Michigan bill would allow students to lead classes to ease teacher shortage
Rep. Pamela Hornberger of the Township of R-Chesterfield, who leads the committee, said her legislation provides one more tool in a toolbox that now also includes legislative power for bus drivers, library aides and dads. other support staff to replace teaching if they have a high standard. – school diploma.
She acknowledged that hiring education majors may not work for all districts and that it would be optional.
“We’re at the point where we’re voting to put anyone with a pulse and breathing in an underclass classroom,” the Chester Township Republican said during a committee hearing on Tuesday. “We have to do something.”
The Michigan Department of Education opposes the bill. Department spokesman Martin Ackley declined to elaborate.
Critics say the measure could do more harm than good.
“It’s not a reasonable solution,” said Gail Richmond, director of teacher preparation programs at Michigan State University. “As a parent, I want to know that my children’s teacher has gone through a program that has a particular set of expectations, provides a certain set of learning opportunities, and has a set of standards that they have met. “, she said. noted.
Education majors also need this kind of structure, Richmond said, calling the legislation a “lose-lose situation.”
The bill does not specify how far students must be in teacher preparation programs to participate, but during Tuesday’s testimony, Hornberger suggested they would have had at least some teaching experience during their college courses. .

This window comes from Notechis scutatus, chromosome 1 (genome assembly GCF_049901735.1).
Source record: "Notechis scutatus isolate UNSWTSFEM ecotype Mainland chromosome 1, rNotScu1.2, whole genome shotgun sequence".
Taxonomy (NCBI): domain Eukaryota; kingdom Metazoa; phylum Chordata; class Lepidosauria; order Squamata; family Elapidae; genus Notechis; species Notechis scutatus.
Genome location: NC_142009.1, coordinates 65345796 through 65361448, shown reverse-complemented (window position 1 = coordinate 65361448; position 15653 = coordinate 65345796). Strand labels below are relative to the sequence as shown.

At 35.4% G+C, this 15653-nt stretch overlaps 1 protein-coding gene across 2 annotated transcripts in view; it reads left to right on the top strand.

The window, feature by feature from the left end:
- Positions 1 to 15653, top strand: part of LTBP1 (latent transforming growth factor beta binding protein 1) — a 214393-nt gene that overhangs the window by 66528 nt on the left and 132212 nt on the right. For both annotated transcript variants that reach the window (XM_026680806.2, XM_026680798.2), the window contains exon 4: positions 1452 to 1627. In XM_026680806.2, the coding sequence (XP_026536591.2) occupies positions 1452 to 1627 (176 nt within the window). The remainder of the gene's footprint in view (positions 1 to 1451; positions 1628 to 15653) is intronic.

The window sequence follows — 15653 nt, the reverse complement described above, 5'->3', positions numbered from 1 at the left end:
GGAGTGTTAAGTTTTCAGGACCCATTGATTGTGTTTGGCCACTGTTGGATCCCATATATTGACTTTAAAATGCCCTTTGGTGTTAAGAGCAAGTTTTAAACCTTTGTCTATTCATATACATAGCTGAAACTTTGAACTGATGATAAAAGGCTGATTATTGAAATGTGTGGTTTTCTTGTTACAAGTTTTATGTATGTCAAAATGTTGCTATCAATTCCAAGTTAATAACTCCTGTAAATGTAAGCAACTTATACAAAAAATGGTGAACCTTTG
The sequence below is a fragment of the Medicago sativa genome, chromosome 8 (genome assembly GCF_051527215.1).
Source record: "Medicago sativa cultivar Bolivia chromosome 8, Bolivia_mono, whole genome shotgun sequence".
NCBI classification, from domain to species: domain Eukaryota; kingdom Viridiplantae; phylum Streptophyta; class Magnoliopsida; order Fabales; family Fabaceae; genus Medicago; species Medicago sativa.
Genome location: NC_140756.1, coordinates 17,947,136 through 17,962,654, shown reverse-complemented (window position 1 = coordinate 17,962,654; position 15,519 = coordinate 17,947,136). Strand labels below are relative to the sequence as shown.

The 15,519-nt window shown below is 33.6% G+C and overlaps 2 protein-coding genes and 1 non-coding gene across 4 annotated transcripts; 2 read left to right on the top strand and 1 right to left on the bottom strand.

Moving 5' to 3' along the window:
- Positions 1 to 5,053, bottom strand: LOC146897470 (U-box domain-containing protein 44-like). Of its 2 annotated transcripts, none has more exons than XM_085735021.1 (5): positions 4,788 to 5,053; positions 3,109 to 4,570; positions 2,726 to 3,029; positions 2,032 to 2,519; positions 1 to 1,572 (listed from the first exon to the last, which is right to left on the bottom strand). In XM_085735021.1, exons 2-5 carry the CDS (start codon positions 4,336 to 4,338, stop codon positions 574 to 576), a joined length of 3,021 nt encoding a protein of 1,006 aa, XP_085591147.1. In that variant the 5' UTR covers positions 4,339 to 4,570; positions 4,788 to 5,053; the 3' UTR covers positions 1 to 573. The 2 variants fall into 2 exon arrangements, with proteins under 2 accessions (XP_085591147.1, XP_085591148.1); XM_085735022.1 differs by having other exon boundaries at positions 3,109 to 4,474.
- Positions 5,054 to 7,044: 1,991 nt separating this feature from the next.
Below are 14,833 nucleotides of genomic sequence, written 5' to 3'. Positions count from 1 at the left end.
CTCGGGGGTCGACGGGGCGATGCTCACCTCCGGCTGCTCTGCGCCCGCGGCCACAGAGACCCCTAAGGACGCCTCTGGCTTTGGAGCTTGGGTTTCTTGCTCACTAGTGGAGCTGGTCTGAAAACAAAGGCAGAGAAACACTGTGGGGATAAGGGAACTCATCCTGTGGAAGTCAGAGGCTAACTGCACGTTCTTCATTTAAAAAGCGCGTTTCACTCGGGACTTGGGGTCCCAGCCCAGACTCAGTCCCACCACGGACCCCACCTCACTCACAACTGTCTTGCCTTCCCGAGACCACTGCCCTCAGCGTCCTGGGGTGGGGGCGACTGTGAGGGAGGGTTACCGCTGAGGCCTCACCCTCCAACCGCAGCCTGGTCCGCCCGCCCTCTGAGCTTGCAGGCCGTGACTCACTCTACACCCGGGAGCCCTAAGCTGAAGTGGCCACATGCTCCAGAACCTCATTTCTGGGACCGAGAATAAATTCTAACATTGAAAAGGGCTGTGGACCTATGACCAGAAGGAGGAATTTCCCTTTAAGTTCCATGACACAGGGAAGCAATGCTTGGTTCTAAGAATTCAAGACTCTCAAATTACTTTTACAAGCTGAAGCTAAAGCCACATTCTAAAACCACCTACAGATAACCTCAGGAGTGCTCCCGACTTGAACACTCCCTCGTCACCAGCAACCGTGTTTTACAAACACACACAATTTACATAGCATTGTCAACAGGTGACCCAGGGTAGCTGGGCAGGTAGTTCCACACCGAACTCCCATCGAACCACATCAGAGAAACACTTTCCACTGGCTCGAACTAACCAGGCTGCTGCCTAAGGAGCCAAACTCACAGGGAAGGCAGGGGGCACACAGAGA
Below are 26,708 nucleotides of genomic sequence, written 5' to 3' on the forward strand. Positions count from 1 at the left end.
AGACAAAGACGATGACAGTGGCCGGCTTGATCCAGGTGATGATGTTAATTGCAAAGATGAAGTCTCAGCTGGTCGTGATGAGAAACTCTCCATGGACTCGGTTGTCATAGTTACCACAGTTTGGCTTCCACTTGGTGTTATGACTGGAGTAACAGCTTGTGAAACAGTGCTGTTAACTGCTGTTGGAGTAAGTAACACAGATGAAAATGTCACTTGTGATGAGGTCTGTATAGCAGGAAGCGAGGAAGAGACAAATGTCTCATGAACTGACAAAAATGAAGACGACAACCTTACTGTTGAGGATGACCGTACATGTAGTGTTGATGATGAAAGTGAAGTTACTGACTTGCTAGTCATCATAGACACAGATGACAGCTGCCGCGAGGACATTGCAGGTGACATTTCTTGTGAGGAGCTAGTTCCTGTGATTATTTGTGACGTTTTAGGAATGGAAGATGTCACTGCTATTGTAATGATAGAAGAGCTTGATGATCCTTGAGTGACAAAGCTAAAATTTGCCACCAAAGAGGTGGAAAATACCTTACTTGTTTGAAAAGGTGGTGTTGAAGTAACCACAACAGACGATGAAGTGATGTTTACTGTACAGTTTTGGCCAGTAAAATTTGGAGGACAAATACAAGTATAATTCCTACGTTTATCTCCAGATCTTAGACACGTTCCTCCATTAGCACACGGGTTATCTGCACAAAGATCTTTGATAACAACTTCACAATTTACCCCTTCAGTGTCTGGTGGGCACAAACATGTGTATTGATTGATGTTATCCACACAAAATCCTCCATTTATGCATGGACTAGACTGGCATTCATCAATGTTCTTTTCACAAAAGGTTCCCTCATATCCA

Former teacher Rep. Lori Stone, D-Warren, said she felt “some hesitation” about students leading a class without the real-time support and feedback of a certified teacher.
Still, she said, the legislation could ease the financial hardship of education majors, whose assignments teaching students are typically unpaid.
Hornberger said teacher preparation programs could restructure their programs to ensure education majors are prepared earlier to lead their own classrooms, and districts could establish mentorship programs to guide them.
None of that is specified in the bill, and that’s a problem, Richmond said in a phone interview Tuesday afternoon.
“I can imagine that some version of this might work if it was carefully crafted, carefully designed, carefully evaluated, and carefully supervised, but not if it doesn’t identify the kinds of necessary and powerful supports that developing educators need” , she said. This should include regular real-time feedback, co-teaching experiences and daily support from an experienced mentor, Richmond said, describing the support students typically receive during unpaid teaching assignments.
Hornberger told the hearing that she was open to changing the law. If districts and universities work together, they can develop a model that provides a good experience for trainee teachers while solving local teacher shortages for districts in crisis, she said. Universities may need to restructure their model of delivering education to students, she said.
Petoskey Superintendent Chris Parker said he would not choose to have education majors act as teachers in his district, but said it could be an option for districts where the shortage of teachers is more serious.
“It’s good to see the legislature trying to help resolve the current crisis,” he said, but “would you like a surgeon to remove your appendix that’s on a temporary certification but watched the TV series ‘ER’ and took some biology classes?’
The legislation could add administrative costs to the Michigan Department of Education, according to a Home tax analysis. Those costs would likely be absorbed by existing staff, analysts said.
Education advocate Lou Glazer, president of Michigan Future, said having uncertified instructors in charge of classrooms isn’t ideal, but it’s a reasonable option when there’s a severe shortage. . Michigan Future is a nonpartisan think tank focused on the role of education in sustaining the economy.